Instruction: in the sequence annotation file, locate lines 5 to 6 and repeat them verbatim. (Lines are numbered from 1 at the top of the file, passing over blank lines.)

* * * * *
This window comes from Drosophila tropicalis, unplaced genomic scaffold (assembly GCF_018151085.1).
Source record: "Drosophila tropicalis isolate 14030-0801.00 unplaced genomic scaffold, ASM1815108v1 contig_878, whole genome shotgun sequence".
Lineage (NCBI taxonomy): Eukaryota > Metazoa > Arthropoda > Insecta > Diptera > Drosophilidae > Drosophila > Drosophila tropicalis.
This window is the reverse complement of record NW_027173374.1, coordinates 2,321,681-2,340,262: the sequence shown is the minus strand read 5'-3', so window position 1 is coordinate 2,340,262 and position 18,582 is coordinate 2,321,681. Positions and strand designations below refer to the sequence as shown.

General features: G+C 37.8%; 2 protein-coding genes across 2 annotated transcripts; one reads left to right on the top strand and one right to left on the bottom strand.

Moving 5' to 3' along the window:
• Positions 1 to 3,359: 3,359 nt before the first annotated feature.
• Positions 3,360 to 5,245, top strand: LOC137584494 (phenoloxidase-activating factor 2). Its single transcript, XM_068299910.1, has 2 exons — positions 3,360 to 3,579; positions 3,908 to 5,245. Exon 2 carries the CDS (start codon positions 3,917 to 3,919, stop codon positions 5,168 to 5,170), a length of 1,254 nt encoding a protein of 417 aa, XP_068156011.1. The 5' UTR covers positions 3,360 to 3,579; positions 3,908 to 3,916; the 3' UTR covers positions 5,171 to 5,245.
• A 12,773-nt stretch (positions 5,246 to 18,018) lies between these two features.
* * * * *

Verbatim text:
General features: G+C 37.8%; 2 protein-coding genes across 2 annotated transcripts; one reads left to right on the top strand and one right to left on the bottom strand.

Moving 5' to 3' along the window: